A majority in Parliament asked the government in 2015 to replace its appeals court jury system with a combination of professional and lay judges. Now the historic reform has taken shape, reports newspaper Aftenposten.
Instead of having a 10-member jury decide on guilt or innocence in Norway’s most serious criminal cases, they’ll now be heard in Norwegian appeals courts by two professional judges and five lay judges chosen from the public.
The reform changes the way cases have been decided for 130 years. The goal was to improve the rule of law, but some lawyers and judges were objecting on Friday. They had favoured a composition of three professional judges and four lay judges.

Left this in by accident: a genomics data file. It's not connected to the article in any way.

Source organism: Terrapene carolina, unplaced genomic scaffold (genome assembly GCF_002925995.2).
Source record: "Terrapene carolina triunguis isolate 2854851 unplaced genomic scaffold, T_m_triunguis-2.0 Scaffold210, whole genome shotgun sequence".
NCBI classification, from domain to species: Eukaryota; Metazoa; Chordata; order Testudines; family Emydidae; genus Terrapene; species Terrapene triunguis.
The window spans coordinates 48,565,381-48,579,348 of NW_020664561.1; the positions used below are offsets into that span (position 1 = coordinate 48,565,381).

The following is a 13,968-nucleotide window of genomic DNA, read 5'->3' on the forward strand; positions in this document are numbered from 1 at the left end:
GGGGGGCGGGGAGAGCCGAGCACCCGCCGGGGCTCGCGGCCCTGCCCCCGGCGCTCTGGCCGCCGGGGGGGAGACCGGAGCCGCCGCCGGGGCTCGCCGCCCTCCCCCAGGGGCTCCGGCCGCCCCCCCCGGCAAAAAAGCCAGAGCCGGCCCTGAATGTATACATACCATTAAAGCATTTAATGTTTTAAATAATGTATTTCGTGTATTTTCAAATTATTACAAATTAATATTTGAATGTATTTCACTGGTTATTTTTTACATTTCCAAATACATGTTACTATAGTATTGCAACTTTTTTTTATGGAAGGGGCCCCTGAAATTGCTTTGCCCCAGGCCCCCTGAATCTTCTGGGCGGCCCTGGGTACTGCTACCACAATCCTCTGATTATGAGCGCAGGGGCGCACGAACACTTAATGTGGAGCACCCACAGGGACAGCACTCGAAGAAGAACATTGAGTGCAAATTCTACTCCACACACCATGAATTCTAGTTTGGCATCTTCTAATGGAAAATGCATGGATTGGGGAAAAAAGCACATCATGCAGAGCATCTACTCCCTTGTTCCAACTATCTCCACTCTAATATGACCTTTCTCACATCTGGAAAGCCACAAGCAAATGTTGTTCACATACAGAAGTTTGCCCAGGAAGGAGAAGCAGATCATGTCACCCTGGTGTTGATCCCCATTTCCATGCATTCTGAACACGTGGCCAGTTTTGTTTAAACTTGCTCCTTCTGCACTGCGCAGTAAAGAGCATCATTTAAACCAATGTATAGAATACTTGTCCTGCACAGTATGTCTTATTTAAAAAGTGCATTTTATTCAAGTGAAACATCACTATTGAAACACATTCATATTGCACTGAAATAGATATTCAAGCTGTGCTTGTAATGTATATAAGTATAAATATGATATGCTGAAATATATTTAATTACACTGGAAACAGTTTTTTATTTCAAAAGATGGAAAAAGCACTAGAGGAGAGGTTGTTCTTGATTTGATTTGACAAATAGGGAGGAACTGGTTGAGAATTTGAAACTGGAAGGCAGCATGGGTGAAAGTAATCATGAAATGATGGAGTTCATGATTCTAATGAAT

At least five of the seven judges must vote for convictions, including one of the professional judges. Sentencing will continue to be determined by the professional judges in cases with maximum jail terms of less than six years, but by all seven in cases with longer prospective jail terms.
The reform was signed by representatives for the Conservative, Progress and Christian Democrats parties and will be forwarded to Parliament for a final vote later this spring.